Following Her Heart … and a Love for Dogs!
Dr. Kristin Bloink serves on the AKC Canine Health Foundation (CHF) Board of Directors. She is also the Vice President of Global Research and External Innovation at Elanco Animal Health, a large veterinary pharmaceutical company. Elanco was recipient of the 2019 AKC Canine Health Foundation President’s Award for their long-term commitment to innovation in animal health. At Elanco, Dr. Bloink manages a diverse research portfolio of vaccine, nutritional, and pharmaceutical projects designed to improve the lives of animals and the people that care for them. Her professional experience in human and veterinary medicine, plus her life-long love for dogs, make Dr. Bloink a valued member of CHF’s Board.
Medical school or veterinary school?
As a child growing up in Ames, Iowa, Dr. Kristin Bloink wanted a dog. At age 12, she convinced her parents to acquire a Golden Retriever – a trip to a Des Moines Golden Retriever Club Specialty was just the pitch her parents needed to be swooned by the breed. That started her interesting journey – both personal and professional – dedicated to helping dogs, humans, and many other species. Dr. Bloink’s intelligent and caring leadership contributes daily to human and veterinary medicine.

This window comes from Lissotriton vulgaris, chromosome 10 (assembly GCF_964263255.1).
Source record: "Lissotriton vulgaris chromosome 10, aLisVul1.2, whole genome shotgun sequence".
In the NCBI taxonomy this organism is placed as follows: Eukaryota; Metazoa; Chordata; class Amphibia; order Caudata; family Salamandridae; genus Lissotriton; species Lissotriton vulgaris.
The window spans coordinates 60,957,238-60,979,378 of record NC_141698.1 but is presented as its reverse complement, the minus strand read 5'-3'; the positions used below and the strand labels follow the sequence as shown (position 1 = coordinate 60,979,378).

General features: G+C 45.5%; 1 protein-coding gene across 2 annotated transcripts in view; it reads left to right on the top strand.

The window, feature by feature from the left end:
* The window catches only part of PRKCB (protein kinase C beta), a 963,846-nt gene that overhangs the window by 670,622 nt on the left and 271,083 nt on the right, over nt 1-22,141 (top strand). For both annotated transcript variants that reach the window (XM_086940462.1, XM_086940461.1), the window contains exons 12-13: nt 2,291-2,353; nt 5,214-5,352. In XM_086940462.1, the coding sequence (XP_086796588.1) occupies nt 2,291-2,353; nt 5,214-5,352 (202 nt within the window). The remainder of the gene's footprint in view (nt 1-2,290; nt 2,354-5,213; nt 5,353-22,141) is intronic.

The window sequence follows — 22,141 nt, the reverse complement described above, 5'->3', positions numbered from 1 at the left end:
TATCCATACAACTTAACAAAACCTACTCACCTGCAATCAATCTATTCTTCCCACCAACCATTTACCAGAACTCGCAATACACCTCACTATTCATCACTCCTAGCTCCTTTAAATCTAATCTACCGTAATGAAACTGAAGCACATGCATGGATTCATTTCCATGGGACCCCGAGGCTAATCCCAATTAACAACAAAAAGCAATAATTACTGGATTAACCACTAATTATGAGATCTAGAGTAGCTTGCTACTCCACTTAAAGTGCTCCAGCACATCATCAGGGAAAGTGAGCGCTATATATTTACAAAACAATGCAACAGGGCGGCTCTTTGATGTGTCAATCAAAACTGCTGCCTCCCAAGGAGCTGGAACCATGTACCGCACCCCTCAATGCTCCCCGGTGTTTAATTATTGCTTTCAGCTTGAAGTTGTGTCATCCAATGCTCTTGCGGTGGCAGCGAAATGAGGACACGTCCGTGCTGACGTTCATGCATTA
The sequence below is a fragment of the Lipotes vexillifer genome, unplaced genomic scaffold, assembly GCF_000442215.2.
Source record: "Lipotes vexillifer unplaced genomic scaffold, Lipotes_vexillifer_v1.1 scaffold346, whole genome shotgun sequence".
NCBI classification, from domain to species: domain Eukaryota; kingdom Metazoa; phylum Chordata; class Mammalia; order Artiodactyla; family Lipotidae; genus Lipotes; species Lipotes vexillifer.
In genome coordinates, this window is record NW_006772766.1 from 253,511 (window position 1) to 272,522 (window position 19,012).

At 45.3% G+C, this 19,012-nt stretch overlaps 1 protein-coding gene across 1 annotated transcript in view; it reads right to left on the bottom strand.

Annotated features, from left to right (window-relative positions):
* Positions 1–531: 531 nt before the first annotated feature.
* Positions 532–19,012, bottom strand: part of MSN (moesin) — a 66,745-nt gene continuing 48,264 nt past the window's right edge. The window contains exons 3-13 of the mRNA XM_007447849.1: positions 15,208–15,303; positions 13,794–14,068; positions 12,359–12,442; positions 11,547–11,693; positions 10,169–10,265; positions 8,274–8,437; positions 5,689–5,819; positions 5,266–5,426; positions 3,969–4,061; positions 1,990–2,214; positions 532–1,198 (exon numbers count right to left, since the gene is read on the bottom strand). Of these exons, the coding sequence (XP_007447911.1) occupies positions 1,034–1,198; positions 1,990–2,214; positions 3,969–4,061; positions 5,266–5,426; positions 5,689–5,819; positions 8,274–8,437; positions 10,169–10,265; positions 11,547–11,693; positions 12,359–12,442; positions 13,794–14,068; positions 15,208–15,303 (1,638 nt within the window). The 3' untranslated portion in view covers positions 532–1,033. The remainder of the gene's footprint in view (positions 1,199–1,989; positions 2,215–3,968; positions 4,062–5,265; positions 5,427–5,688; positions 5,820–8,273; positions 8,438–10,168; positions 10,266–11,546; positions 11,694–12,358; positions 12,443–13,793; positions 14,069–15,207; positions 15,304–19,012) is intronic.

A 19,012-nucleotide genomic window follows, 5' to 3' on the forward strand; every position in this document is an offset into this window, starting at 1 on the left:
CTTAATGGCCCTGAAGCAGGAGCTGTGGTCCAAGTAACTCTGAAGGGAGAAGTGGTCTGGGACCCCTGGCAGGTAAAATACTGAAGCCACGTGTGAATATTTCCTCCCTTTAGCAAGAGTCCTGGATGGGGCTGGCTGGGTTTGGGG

Kristin Bloink, PA-C, MPH, DVM, DACVPM
Dr. Bloink earned a Physician’s Assistant Certification from the University of Iowa in 1991,
Master of Public Health from the University of Michigan in 1998,
Doctor of Veterinary Medicine from Michigan State University in 2004,
and became a Diplomate of the American College of Veterinary Preventive Medicine in 2006.
Dr. Bloink has always been interested in medicine, but early in her career she couldn’t decide if she wanted to treat humans or animals. She was regularly exposed to animal husbandry and veterinary medicine through her participation in 4-H and spending time with friends whose parents were veterinary professionals. She recounts an experience in junior high school with one of her best friends: “During a sleepover, my friend said that her father sometimes had to work on Saturday mornings, and she got to go along. The next morning, we went to work with him and watched as her father, a veterinary pathologist, performed a necropsy (animal autopsy) on a horse.” The experience helped fuel her passion for medicine. Before finishing high school, Kristin became an Emergency Medical Technician and worked treating humans during her undergraduate studies.
Working in human medicine -
During her pre-med studies in biology, Kristin was intrigued by the physician’s assistant program offered at the University of Iowa. It seemed like the perfect way to have a rewarding job, truly experience human clinical medicine, and save enough money to pay for veterinary school or medical school in the future. Best of all, a lovely Gannett Corporation scholarship, earned during her paper route days would pay the full tuition for the BS program.